Friday, November 25, 2016

Walt Bond (#109)

When I began this blog last year, it was not my intent to post cards for players I had already posted elsewhere. However, while returning the Gene Stephens card to my 1965 binder after a recent post, I was browsing through it and found several cards of interest that were not the player's final card. The previous post with 4 manager cards were some that fell into that category, as does this card of Walt Bond.

I previously posted Walt Bond's final card on my 1967 blog six years ago, therefore I will not repeat his career exploits again. I am posting this card for several reasons:

1) This is one of the few 1965 "Houston" cards that escaped the Topps Airbrush Treatment. Although the pennant says "Houston", we see a nice shot of the Houston Colt .45s' cap. I can only recall this card and Turk Farrell's card that show the .45s logo

2) Walt is looking very pensive in this photo.  It is all the more somber with the realization that just over 2 years after this card hit collectors' hands, Bond will have passed away from leukemia in September 1967, after having played for the Twins earlier that season.

Tuesday, November 22, 2016

"Can't Anybody Here Play This Game?"

Oh, for the days of interesting manager cards!

The title of this post was famously attributed to Mets' manager Casey Stengel, but here we have three other guys giving him a run for his money in the Exasperated Manager Sweepstakes.

Casey is discussing his team's chances: "I don't know what I'm gonna DO with these guys!"

Al Lopez seems to be channeling Vince Lombardi or Hank Stram: "WHAT THE HELL IS GOING ON OUT THERE?!?!?!"

Birdie Tebbetts looks simply too worn out to say anything.

"Head Coach" Bob Kennedy is thinking "Momma said there'll be days like this!"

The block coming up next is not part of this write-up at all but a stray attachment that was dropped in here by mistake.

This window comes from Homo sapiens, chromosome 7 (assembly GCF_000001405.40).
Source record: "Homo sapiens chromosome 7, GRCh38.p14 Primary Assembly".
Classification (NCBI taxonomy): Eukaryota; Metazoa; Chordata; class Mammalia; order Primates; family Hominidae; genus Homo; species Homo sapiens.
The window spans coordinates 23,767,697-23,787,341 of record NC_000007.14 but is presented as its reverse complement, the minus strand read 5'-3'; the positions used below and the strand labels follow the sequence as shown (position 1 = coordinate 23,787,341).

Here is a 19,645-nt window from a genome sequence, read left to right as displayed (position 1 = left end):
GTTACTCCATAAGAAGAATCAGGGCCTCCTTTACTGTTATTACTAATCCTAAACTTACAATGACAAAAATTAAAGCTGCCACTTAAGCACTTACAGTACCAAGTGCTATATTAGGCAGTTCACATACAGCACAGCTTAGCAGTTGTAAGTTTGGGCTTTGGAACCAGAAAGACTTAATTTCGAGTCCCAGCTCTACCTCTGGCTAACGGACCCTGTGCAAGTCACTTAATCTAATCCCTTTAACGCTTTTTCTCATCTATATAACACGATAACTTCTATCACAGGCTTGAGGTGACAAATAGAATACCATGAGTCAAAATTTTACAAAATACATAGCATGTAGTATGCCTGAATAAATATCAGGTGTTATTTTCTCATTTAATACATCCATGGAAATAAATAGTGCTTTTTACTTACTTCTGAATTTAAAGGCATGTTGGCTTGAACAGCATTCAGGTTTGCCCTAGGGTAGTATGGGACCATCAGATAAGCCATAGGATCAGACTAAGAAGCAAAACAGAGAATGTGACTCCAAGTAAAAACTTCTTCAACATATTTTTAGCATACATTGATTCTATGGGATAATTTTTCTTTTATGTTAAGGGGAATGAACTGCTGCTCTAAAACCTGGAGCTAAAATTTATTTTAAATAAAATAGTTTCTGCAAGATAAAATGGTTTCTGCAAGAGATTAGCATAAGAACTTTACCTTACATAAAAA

There is a poll on the sidebar for you to pick your favorite card from these four. ----------->

Monday, November 21, 2016

Final Card - Gene Stephens

On my other blogs, I have been tracking the oldest living players with cards in the 1966-70 sets who I have not blogged yet. For now, the oldest over there is age 78. 

I just realized yesterday that I have the 1965 cards for about a dozen players (whose final card is in the 1965 set) who are still with us and in their early 80s. So, I have added a list gadget to this blog, similar to what I have on the other blogs. 

Gene Stephens is the oldest, at age 83. My intent has not been to maintain a mortality checklist, but rather to prioritize and recognize these players with blog posts while they are still with us. 

Gene Stephens (#498) was an outfielder who saw most of his playing time with the Red Sox in the 2nd half of the 1950s. He was signed by Boston in 1951, and after clubbing 22 homers at Class D High Point-Thomasville, NC that season, he was promoted to the Red Sox at the start of 1952. [Hmm… I remember having a "77 Sunset Strip" comic book in the early 1960s, and the story occurred in High Point, NC. All I remember about it was something to do with a trident.] 

After playing 9 games, he was sent back down to the minors, spending the year with A and AAA teams until getting a September call-up.

Gene split the ’53 season between the BoSox and AAA Louisville, and had 3 hits in one inning for Boston that year, the first time that was done in this century. No matter, he was back with Louisville again for all of 1954.

Stephens made the Sox for good in 1955, and was the team’s 4th outfielder (behind Ted Williams, Jackie Jensen, and Jim Piersall) for the next 4 seasons. In 1959 Gene split the left field starts with Williams, who only played 75 games that season.

In June 1960, Stephens was traded to the Orioles for outfielder Willie Tasby. Gene started 47 games over the rest of the season, and was the team’s #3 outfielder, but far behind the top 2 in terms of playing time.

The following June it was on to Kansas City, by this time a part-time player. After 65 games in ’61 and only 5 games in ’62, he was dealt to the White Sox.

Stephens spent most of 1963 in the minors, appearing in only 6 games for Chicago. In his final big-league season (1964) he played only half the games. He retired after 2 more seasons in the minors (’65, ’67) and 1 in Japan (’66).

Saturday, November 5, 2016

Final Card - Joey Amalfitano